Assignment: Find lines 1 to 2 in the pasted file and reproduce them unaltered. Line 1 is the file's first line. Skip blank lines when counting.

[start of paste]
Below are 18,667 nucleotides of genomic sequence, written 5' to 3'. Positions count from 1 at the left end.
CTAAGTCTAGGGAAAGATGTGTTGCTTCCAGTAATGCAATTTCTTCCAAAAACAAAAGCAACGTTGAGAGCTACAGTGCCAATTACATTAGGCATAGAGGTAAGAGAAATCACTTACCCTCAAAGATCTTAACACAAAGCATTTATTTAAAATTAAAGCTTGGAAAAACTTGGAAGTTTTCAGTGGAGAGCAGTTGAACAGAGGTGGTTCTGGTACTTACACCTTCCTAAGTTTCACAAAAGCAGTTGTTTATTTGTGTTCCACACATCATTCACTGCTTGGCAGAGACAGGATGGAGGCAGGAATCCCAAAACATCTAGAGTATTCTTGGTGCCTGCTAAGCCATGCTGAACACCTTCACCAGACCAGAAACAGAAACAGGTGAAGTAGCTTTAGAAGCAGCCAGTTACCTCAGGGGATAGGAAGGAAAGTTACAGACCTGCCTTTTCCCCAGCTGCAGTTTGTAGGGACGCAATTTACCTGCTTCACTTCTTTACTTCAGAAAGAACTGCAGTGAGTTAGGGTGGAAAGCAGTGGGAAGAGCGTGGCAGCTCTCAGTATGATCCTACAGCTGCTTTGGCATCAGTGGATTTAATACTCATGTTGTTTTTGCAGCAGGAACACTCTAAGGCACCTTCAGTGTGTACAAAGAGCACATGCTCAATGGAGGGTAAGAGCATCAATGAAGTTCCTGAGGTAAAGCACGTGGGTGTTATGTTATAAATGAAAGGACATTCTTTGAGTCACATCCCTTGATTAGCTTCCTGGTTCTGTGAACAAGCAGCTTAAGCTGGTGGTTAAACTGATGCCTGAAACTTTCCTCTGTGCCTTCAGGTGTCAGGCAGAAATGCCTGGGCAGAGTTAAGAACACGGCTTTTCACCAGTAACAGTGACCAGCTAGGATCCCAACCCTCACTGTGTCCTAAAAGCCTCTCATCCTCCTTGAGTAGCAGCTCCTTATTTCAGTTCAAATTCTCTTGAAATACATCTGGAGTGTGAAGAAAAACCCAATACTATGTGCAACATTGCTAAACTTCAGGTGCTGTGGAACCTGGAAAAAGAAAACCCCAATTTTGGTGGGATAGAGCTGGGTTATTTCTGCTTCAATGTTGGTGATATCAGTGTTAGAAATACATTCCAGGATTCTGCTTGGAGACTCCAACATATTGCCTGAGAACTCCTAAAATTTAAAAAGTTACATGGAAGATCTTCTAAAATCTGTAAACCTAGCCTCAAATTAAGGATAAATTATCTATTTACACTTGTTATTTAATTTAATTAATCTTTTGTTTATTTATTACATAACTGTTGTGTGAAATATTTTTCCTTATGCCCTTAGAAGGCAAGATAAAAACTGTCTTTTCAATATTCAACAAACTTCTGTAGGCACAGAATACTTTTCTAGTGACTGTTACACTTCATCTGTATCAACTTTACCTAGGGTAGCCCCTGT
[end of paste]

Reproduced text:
Below are 18,667 nucleotides of genomic sequence, written 5' to 3'. Positions count from 1 at the left end.
CTAAGTCTAGGGAAAGATGTGTTGCTTCCAGTAATGCAATTTCTTCCAAAAACAAAAGCAACGTTGAGAGCTACAGTGCCAATTACATTAGGCATAGAGGTAAGAGAAATCACTTACCCTCAAAGATCTTAACACAAAGCATTTATTTAAAATTAAAGCTTGGAAAAACTTGGAAGTTTTCAGTGGAGAGCAGTTGAACAGAGGTGGTTCTGGTACTTACACCTTCCTAAGTTTCACAAAAGCAGTTGTTTATTTGTGTTCCACACATCATTCACTGCTTGGCAGAGACAGGATGGAGGCAGGAATCCCAAAACATCTAGAGTATTCTTGGTGCCTGCTAAGCCATGCTGAACACCTTCACCAGACCAGAAACAGAAACAGGTGAAGTAGCTTTAGAAGCAGCCAGTTACCTCAGGGGATAGGAAGGAAAGTTACAGACCTGCCTTTTCCCCAGCTGCAGTTTGTAGGGACGCAATTTACCTGCTTCACTTCTTTACTTCAGAAAGAACTGCAGTGAGTTAGGGTGGAAAGCAGTGGGAAGAGCGTGGCAGCTCTCAGTATGATCCTACAGCTGCTTTGGCATCAGTGGATTTAATACTCATGTTGTTTTTGCAGCAGGAACACTCTAAGGCACCTTCAGTGTGTACAAAGAGCACATGCTCAATGGAGGGTAAGAGCATCAATGAAGTTCCTGAGGTAAAGCACGTGGGTGTTATGTTATAAATGAAAGGACATTCTTTGAGTCACATCCCTTGATTAGCTTCCTGGTTCTGTGAACAAGCAGCTTAAGCTGGTGGTTAAACTGATGCCTGAAACTTTCCTCTGTGCCTTCAGGTGTCAGGCAGAAATGCCTGGGCAGAGTTAAGAACACGGCTTTTCACCAGTAACAGTGACCAGCTAGGATCCCAACCCTCACTGTGTCCTAAAAGCCTCTCATCCTCCTTGAGTAGCAGCTCCTTATTTCAGTTCAAATTCTCTTGAAATACATCTGGAGTGTGAAGAAAAACCCAATACTATGTGCAACATTGCTAAACTTCAGGTGCTGTGGAACCTGGAAAAAGAAAACCCCAATTTTGGTGGGATAGAGCTGGGTTATTTCTGCTTCAATGTTGGTGATATCAGTGTTAGAAATACATTCCAGGATTCTGCTTGGAGACTCCAACATATTGCCTGAGAACTCCTAAAATTTAAAAAGTTACATGGAAGATCTTCTAAAATCTGTAAACCTAGCCTCAAATTAAGGATAAATTATCTATTTACACTTGTTATTTAATTTAATTAATCTTTTGTTTATTTATTACATAACTGTTGTGTGAAATATTTTTCCTTATGCCCTTAGAAGGCAAGATAAAAACTGTCTTTTCAATATTCAACAAACTTCTGTAGGCACAGAATACTTTTCTAGTGACTGTTACACTTCATCTGTATCAACTTTACCTAGGGTAGCCCCTGT